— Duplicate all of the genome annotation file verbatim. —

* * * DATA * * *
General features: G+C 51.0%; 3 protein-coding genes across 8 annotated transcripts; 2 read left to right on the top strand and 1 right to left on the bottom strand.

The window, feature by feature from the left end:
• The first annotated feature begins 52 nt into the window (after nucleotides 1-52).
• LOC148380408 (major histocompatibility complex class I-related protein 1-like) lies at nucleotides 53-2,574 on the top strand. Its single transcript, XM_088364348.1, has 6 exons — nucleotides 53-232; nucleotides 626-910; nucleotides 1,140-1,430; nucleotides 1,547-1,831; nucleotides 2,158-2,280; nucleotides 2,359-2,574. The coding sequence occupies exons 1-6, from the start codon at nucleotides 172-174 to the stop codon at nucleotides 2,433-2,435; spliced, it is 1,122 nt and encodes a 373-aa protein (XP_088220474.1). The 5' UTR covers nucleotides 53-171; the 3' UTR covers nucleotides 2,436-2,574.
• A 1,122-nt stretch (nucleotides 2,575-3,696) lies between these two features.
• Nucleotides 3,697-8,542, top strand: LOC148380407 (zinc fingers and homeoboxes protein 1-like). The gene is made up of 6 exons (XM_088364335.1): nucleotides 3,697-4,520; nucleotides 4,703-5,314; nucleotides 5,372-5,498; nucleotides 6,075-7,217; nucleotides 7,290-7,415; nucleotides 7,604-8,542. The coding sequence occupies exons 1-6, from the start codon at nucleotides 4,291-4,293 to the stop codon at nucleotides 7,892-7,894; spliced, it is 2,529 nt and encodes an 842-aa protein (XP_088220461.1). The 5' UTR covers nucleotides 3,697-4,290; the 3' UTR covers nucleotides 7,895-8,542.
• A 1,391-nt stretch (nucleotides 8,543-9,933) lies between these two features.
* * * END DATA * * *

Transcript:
General features: G+C 51.0%; 3 protein-coding genes across 8 annotated transcripts; 2 read left to right on the top strand and 1 right to left on the bottom strand.

The window, feature by feature from the left end:
• The first annotated feature begins 52 nt into the window (after nucleotides 1-52).
• LOC148380408 (major histocompatibility complex class I-related protein 1-like) lies at nucleotides 53-2,574 on the top strand. Its single transcript, XM_088364348.1, has 6 exons — nucleotides 53-232; nucleotides 626-910; nucleotides 1,140-1,430; nucleotides 1,547-1,831; nucleotides 2,158-2,280; nucleotides 2,359-2,574. The coding sequence occupies exons 1-6, from the start codon at nucleotides 172-174 to the stop codon at nucleotides 2,433-2,435; spliced, it is 1,122 nt and encodes a 373-aa protein (XP_088220474.1). The 5' UTR covers nucleotides 53-171; the 3' UTR covers nucleotides 2,436-2,574.
• A 1,122-nt stretch (nucleotides 2,575-3,696) lies between these two features.
• Nucleotides 3,697-8,542, top strand: LOC148380407 (zinc fingers and homeoboxes protein 1-like). The gene is made up of 6 exons (XM_088364335.1): nucleotides 3,697-4,520; nucleotides 4,703-5,314; nucleotides 5,372-5,498; nucleotides 6,075-7,217; nucleotides 7,290-7,415; nucleotides 7,604-8,542. The coding sequence occupies exons 1-6, from the start codon at nucleotides 4,291-4,293 to the stop codon at nucleotides 7,892-7,894; spliced, it is 2,529 nt and encodes an 842-aa protein (XP_088220461.1). The 5' UTR covers nucleotides 3,697-4,290; the 3' UTR covers nucleotides 7,895-8,542.
• A 1,391-nt stretch (nucleotides 8,543-9,933) lies between these two features.